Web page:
|engineer in Prometheus trailer
Ridley Scott when considering the direction of the design of the Engineer's environment said to Arthur Max, "I don't want it to be too Giger-y, but I don't want to give it all up either."
The art department looked at the design work that Giger had achieved for the first ALIEN film, in the form of archival files retrieved from Motion Picture Academy Library and from the personal collections of those who had worked on the first film.
Ridley also screened some of the genres most definitive works.
Arthur Max noted that he accumulated a lot of research based on the original movie and the whole series, whatever that meant.
So they watched all of the movies including Alien and Blade Runner and three of movies with Star in the title.
However this reference material was as much about discovering what not to do because they didn't want to repeat another film with this new movie of epic proportions from Ridley Scott.
They wanted to be new and fresh because otherwise it would date film.
|Giger's unused design for an entrance corridor for the derelict
Ultimately the direction that they thought they would go with was the need to have something that seemed loosely reminiscent of Giger's work, to make it less biological in terms of the styling of Engineer's structures upon the the alien planet and to make it more mechanical.
The people who inhabited this planet, called the Engineers, and their technology, is beyond anything that humanity is able to know or understand, (although it seem in the movie that their most advanced robots would suss out how to use it withing a period of minutes) but it has to be visually interesting.
So this for Arthur Max was one of the hardest challenges because they had to compete with the most iconic science fiction ever and coming up with something to rival that was the real trick.
Steve Messing when he designed the Juggernaut interior envisaged it being from the same world but not the exact same set and so the filigree on the designs was a bit cleaner and indeed less organic.
He noted that Ridley would refer to the old Giger designs as "Pork Chops"
|entrance corridor that Ggerc alled the "mineshaft" that might be compared to a row of pork chops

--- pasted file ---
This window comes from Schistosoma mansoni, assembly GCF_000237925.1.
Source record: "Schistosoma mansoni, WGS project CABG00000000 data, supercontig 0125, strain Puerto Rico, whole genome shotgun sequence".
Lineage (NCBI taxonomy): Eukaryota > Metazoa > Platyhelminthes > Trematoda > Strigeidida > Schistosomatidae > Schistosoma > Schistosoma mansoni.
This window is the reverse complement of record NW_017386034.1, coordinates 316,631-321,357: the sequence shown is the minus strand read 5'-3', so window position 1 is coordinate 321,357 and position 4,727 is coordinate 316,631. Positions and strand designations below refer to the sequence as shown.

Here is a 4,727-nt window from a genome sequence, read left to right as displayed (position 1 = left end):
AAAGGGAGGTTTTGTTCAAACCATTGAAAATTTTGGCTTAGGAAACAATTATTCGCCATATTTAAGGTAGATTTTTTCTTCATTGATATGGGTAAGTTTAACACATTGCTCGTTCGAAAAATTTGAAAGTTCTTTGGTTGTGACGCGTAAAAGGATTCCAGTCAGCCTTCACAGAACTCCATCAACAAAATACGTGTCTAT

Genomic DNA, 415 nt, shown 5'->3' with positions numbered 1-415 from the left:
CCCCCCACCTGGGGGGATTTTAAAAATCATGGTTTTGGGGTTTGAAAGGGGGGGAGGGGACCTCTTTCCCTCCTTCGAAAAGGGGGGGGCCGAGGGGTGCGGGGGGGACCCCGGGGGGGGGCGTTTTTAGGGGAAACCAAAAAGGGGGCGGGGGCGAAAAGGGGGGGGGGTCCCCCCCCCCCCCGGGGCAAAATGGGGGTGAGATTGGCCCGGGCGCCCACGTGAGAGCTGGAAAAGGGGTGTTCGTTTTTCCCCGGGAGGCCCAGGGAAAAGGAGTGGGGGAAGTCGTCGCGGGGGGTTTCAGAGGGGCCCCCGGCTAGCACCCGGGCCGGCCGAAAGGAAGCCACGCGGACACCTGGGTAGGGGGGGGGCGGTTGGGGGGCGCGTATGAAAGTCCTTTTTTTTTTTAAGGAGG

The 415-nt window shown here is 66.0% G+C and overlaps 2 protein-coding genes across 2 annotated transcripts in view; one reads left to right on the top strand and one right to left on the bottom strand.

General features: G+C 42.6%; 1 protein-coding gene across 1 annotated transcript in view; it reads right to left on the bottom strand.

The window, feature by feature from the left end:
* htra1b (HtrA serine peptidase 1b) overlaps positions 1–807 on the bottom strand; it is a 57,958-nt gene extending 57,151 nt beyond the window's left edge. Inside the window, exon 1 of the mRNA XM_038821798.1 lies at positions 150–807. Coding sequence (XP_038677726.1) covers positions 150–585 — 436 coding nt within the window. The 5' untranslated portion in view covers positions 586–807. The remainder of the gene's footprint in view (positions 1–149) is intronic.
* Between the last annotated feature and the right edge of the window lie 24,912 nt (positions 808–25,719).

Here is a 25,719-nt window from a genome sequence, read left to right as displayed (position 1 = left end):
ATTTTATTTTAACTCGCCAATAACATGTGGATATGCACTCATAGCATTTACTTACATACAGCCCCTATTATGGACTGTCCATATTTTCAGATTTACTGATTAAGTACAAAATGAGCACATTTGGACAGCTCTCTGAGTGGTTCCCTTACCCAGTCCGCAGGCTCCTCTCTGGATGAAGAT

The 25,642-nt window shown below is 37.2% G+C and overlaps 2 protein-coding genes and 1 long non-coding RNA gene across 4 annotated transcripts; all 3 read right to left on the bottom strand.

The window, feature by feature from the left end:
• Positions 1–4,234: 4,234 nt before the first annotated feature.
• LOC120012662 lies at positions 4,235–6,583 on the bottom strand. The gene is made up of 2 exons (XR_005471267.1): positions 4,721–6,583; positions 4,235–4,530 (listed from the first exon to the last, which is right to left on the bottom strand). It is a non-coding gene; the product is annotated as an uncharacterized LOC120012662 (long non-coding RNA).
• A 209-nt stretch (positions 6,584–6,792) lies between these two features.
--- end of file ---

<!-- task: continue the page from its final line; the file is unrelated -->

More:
|pipes placed across the floor that Ridley didn't like
d) Alien ship flooring
The flooring of the gangway of the old derelict ship was something rather makeshift, Giger was never so happy about the makeshift gangway anyway often referring to it as a "mineshaft" and one might even imagine that the way the walls were worked out, it looked as if the astronauts were walking through a row of giant fossilized pork chops.
The ground of the place looked as if someone place a metal pipe or bar across from one side to the other of the passageway every few feet.
Although they appeared to have worked some time adapting the lower part of the front of the derelict set in Alien to develop this corridor, Ridley Scott himself was not happy with the floor of the corridor, and so Steve Messing was informed that when they created it, he walked in there, that was what he saw and he couldn't do anything to change it.
|Steve Messing's entrance corridor with flat flooring
The biomechanic look was very basic in that they were a sort of floor patterned with grooves and grids radiating from the central deck on a flat floor reasonable for someone to be expected to walked upon.
Perhaps a main difference here was that the derelict ship was built and piloted by a species that was not human and the Juggernaut was piloted and perhaps built by a species who were human like and required such a flat flooring.
The result was something very plastic looking but as long as one wasn't holding everything under the close scrutiny that one looked at the designs of Alien, it was interesting.
|example of Steve Messing's juggernaut ship floor
- Quote source:
attempting to understand PROMETHEUS’s connection to ALIEN, for which
H.R. Giger designed the reptilian, skeletal and iconic look of the
Xenomorph alien, Max says he had a clear direction from Scott. “Ridley said, "I don’t want it to be too Giger-y, but I don’t want to give it all up either." The
art department looked at design work Giger had achieved for the first
ALIEN film, in the form of archival files retrieved from the Motion
Picture Academy Library and from the personal collections of those who’d
worked on the first film. Ridley also screened some of the genre’s most
definitive works. “He had accumulated a lot of research based on the original movie and the whole series,” remembers Max. “We
watched all those movies. Ridley had us screen ALIEN and BLADE RUNNER,
and a lot of movies with ‘STAR’ in the title. There’s three of them.
I’ll let you figure out which ones!”
Watching the reference material was as much about discovering what not to do. “We didn’t want to be like any one of those,” Max explains. “We wanted to be new and fresh because, I hate to admit it, otherwise it really dates us. We decided to make it less biological, in terms of the styling of the alien planet, and more mechanical.”
- Steve Messing: There's the flooring… I spent a lot of time redesigning that whole set. He hated it because they basically took a bunch of plumbing and pipes that they found and laid it out on the ground. He walked in there and that's what he saw and he couldn't change it. (http://www.hollywood.com/ June 06, 2012)
- Steven Messing:There is a lot of very organic design work that Giger did, If you look, there are similar sets, like the pilot chamber set in our film. It's from the same world, but it's not the same exact set. It's a little more mechanical. The filigree on it is a bit cleaner and less organic. A lot of those changes in aesthetic…Ridley would call the old Giger stuff porkchops. (http://www.hollywood.com/ June 06, 2012)